The payback mechanism for medical devices
By Decree of the Ministry of Health ("MoH") of 6 October 2022, published in the Italian Official Gazette no. 251 of 26 October 2022, the MoH has adopted the Guidelines preparatory to the issuance orders of Regions and Provinces on the recovery of the amount in excess of the spending cap for medical devices in the years 2015, 2016, 2017 and 2018.
This measure follows the Decree of the Ministry of Health dated 6 July 2022, published in the Italian Official Gazette no. 216 of 15 September 2022, which certified that the National Health Service (NHS) spending cap for medical devices had been exceeded for the years 2015, 2016, 2017 and 2018, and thus required suppliers to refund to the Regions an amount equal to Euro 416,274,918 for the year 2015, Euro 473,793,126 for the year 2016, Euro 552,550,000 for the year 2017 and Euro 643,322,535 for the year 2018.
According to this mechanism, which is called payback and has already been in place for some time now with respect to medicinal products, the amount in excess of the spending cap for the purchase of medical devices by the NHS shall be borne by the companies supplying them, for an overall percentage of 40% in 2015, 45% in 2016 and 50% in 2017 and 2018.
This mechanism had already been introduced in 2015, but had actually never been applied until the adoption of the aforementioned Decree of the Ministry of Health of 6 July 2022 and of the so-called "Aiuti bis" Decree, which requires each Region to publish a list of the companies subject to payback by 14 December. The latter shall pay the amount due within the following 30 days, or otherwise offset the Regions' debts with the amounts claimed as payback.
Italian Regions have carried out the payback procedure accordingly and, after having identified the medical device suppliers subject to payback, have given them the possibility to send written pleadings, documents and observations and subsequently have notified the amounts due as payback.
A widely contested measure
This has naturally heated the debate: what is being disputed is not only whether it was legitimate to apply the payback mechanism to companies that have no responsibility for the spending cap being exceeded, but also the short notice with which the procedure was introduced and the fact that it is retroactive. As a consequence of this procedure, indeed, companies were initially obliged to pay by mid-January of 2023 amounts that were quite substantial and which – most questionably – were quantified only thirty days in advance, or otherwise, they would have been forced to offset payback debts with their own lawful receivables.
The industry's opposition resulted in hundreds of appeals by suppliers before the Italian administrative courts, through which both the MoH Decrees and the payback provisions of the so-called 'Aiuti bis' Decree have been challenged. These appeals aim to obtain judgements declaring that the payback mechanism (at least as currently established) is contrary to the Italian Constitution as it is in breach, among others, of the right to equality, free competition and the right to health care.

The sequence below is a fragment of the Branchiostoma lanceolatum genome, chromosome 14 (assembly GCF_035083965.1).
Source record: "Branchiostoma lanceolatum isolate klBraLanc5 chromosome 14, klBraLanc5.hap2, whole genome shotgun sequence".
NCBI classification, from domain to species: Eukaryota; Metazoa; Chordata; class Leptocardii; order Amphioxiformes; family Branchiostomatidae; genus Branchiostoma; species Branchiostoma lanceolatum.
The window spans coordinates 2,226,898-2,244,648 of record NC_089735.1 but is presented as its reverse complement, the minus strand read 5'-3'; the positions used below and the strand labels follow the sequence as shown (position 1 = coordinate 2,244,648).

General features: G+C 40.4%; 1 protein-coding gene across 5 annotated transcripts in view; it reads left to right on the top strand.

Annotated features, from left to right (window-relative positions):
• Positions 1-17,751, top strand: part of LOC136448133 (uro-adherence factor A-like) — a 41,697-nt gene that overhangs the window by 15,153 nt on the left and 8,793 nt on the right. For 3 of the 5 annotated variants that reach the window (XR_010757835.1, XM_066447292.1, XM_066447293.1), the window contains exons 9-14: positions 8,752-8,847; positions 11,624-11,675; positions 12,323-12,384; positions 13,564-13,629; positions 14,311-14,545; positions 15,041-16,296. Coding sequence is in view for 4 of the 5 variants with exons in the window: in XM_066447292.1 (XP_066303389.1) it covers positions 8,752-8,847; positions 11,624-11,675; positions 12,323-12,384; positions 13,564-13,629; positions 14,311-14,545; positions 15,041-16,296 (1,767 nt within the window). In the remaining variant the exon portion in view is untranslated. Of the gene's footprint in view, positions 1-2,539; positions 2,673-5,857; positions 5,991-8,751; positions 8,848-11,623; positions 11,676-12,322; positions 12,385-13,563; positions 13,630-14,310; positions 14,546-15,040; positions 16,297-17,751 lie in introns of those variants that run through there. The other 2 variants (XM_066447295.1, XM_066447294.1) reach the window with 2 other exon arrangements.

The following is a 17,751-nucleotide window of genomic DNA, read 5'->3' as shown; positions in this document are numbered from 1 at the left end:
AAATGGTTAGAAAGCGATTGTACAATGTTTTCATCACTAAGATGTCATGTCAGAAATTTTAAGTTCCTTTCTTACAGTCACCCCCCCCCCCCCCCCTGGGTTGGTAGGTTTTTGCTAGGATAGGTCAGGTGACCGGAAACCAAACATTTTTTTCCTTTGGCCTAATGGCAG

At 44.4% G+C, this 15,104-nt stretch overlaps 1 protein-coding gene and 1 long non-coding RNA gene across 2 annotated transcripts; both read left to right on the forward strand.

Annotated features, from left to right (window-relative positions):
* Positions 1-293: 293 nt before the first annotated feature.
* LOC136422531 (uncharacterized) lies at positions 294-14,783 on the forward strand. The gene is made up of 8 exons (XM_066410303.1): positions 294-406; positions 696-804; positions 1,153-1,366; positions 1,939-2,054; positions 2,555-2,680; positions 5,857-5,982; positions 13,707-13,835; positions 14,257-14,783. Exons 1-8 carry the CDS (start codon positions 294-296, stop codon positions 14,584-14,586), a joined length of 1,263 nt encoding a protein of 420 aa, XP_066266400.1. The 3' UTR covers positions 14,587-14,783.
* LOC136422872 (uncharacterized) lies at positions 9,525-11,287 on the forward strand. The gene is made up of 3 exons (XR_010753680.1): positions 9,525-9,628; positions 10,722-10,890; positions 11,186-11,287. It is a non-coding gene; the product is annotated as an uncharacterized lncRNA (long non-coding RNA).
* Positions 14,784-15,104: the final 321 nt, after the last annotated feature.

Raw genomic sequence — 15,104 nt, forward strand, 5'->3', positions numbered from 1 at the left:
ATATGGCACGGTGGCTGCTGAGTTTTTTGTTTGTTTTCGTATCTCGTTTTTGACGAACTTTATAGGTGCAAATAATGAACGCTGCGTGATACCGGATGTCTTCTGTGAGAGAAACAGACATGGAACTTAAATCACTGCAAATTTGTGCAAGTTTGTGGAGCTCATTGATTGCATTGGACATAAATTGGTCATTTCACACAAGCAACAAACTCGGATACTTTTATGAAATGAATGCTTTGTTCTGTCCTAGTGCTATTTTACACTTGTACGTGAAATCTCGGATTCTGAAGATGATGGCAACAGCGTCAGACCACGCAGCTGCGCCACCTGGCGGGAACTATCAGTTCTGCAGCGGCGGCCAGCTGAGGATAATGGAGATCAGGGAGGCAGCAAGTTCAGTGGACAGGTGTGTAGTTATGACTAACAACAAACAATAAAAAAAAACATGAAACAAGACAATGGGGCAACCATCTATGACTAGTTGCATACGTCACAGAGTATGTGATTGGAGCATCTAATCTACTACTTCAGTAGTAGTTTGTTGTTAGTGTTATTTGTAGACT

Among the arguments in support of such appeals is the fact that companies supplying medical devices under a public tender are not aware whether the spending cap will be exceeded until the surplus is certified by the government years later. Such an approach has a relevant impact on suppliers' profitability. As such, there is a risk that several companies, which legitimately relied on such profitability and cannot afford the amounts demanded through payback, may go bankrupt . Moreover, this approach clashes with the well-established case-law principle that public tenders must guarantee an adequate profit margin for awarded companies.
Furthermore, companies involved in the payback mechanism have already paid the taxes due on profits earned in past years from the supply of medical devices to the NHS and, to date, no compensation mechanism has been envisaged to adjust their position.
Lastly, as the Chairman of the Italian industry – medical devices – association (Mr. Massimilano Bogetti) emphasized, this system appears to be incompatible with the constitutional accounting principles, which provide for public administration budgets to be conservative, truthful, realistic and based on the reliability of past forecasts. The Chairman has also emphasised that the possible bankruptcy of many companies as a result of the payback mechanism could lead to an interruption in the supply of devices to health care facilities. In addition, the current (low) spending caps could lead to a decrease in the quality of medical devices and a drop in investments in technological innovation within health care facilities.
In addition to the above-mentioned grounds regarding payback as such, litigation may arise in the future also in respect of its implementation. For instance, in the pharmaceutical sector, where the payback mechanism has been in operation for years, there are several complaints related to the inaccuracy of calculations, the lack of transparency in the procedures, or the breach of the right to be involved in the procedure.